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Tinnitus Symphony

Do you hear what I hear?
  [vote for,

This is inspired in part by another post about migrain sufferers and their symptoms...I have tinnitus, ringing in my ears. It is never quiet, and often a real bother. I have had a carreer performing in symphony orchestras for over twenty years, playing music by the world'sgreat composers, some of whom had this syndrom as well. (Beethoven!) I have never played a work that illustrated what I hear in my head. It would not be just a monotonous droning of sounds, but more like waterfalls, rain, flutes trying to tune, voices speaking in strange languages, shifting like sand dunes. I hear it as a kind of mixed blessing, like the devil's way of luring you into selling your soul. It would be beautiful at first, then develop into a nightmare of cacophony. The audience would have to leave while the music was still playing, since it never stops...I would hope it would serve as a deterrent to stop people from exposing themselves to volume levels that are not healthy. Please, this is not a rant, but a serious idea.
stringstretcher, Nov 07 2003


       I cannot describe my tinnitus other than a buzz, I sympathise / empathise.
po, Nov 07 2003

       My tinnitus is a high pitched ringing sound. It doesn't vary in pitch within the day, although over the ten years or so that I've had it, it's gradually got lower in pitch. I suspect that ten years of playing the clarinet in orchestras and bands where I sat in front of the brass section didn't help. I don't know how I could have avoided this noise and still played - maybe earplugs for the loud movements?   

       <old before my time> I'm always appalled at how loud some public places are - I hate going to bars with wooden floors because the background noise is too loud and I can't hear the conversation. The worst is cinemas where the surround sound hurts my eardrums. </obmt>
hazel, Nov 08 2003

       Ah, and the voices in my head can accompany!
phoenix, Nov 08 2003

       My contribution would be a rather monotonous, buzzy high pitch, much like the sound of a square wave. Fortunately, I can block it out when I concentrate so my contribution will be practically nil.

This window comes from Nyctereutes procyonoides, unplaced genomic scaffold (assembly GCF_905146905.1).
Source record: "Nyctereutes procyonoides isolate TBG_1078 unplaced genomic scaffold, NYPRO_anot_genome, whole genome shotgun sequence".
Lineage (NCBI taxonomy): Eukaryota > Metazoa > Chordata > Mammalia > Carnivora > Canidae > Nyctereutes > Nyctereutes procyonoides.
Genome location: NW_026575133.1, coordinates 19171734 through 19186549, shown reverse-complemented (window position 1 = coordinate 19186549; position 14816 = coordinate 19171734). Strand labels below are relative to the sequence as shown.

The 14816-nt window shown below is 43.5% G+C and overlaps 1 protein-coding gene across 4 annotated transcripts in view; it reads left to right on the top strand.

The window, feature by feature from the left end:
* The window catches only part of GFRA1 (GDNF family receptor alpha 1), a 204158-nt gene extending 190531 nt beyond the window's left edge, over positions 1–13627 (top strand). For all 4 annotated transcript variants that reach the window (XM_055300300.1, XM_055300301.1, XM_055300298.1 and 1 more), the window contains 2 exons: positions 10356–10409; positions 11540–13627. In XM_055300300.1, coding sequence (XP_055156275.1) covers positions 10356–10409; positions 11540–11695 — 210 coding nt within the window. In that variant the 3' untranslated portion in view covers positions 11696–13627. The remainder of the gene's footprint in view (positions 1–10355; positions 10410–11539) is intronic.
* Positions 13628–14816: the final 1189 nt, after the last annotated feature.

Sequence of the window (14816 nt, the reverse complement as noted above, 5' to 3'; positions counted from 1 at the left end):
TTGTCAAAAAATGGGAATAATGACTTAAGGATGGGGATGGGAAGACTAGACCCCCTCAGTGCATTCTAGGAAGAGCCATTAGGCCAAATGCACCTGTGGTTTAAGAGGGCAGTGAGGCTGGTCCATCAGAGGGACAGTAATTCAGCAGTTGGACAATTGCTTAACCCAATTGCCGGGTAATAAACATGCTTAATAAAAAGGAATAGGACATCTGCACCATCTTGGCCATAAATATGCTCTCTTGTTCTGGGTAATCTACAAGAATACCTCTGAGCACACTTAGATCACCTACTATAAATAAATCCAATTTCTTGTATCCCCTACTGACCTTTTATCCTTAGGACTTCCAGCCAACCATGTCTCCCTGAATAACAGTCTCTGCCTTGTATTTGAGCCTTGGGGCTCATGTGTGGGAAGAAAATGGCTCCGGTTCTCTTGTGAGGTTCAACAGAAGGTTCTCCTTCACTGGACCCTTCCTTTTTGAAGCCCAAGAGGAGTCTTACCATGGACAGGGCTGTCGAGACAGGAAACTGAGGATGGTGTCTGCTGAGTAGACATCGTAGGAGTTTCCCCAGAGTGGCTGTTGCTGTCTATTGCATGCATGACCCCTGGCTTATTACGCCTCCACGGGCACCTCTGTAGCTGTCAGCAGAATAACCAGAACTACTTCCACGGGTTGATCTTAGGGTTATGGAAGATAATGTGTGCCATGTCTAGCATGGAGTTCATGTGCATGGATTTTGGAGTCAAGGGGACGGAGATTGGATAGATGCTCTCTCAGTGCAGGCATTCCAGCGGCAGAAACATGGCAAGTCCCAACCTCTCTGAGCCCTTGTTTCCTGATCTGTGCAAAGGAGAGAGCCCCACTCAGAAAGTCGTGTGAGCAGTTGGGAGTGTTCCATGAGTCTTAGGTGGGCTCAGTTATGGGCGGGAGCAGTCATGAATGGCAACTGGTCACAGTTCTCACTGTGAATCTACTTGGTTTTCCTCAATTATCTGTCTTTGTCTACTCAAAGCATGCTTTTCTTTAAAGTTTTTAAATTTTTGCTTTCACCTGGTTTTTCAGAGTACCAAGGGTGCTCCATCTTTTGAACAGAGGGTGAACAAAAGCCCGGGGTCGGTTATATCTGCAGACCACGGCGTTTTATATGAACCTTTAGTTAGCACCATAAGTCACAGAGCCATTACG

half, Nov 08 2003

       I will contribute a whistle at around 300 kHz. I don't think any instrument can play that. Maybe an electric drill with a dull bit, trying to go through glass?   

       The real issue is hearing my constant whistle combined with earworms. My current earworm is:   

       ...There was green alligators and long-necked geese, Some humpty-backed camels and some chimpanzees, Some cats and rats and elephants, but sure as you're born...   

       It would still be one heck of a concert! Tickets? Oh, I'll pass, thank-you.
Klaatu, Nov 08 2003

       "300 kHz"? Good news! Your tinnitus is curable. Someone has put a radio transmitter in your head. :)
half, Nov 08 2003

       I've got one of those, too. I'll bet if I put some illustrative text to the music it would help a lot of people understand the tinnitus sufferer's situation. I had to leave the party last night because of the noise... But here in the bakery I am in the midst of the party and enjoying the heck out of it!
stringstretcher, Nov 09 2003

       [half] - 300kHz doesn't necessarily mean the waves are electromagnetic. Typical humans (at least, Russian humans) can detect 200kHz sound waves, if they're applied to the skull.
benjamin, Nov 13 2003

       janeymack, that's mad. i've just come up with a similar idea mysslf while doing research for an art show. except my idea was a party of "tinny" people who get together and just by standing around create a soundscape of tinnitus sounds. the ones with objective tinnitus could let the rest of us have a listen! great fun! To string stretchers symphony i could add a a nice high and low tone. Sure arn't we musicians dead lucky to have our very own interior sound?
justmurph, Jan 23 2004

       Wouldn't this, in turn, cause tinnitus in the performers? Some solution. What you ought to do is perform this quietly someplace where you haven't been asked to do so, ie at a restaurant, in the park, any public place. Bring a humming machine and produce an obnoxious hum. Only transgressive art can express the annoyance of tinnitus.
mongmaster, May 25 2004

       i wonder if it's possible to use tinnitis as a reference note - to tune instruments etc
mrmatt, May 26 2004


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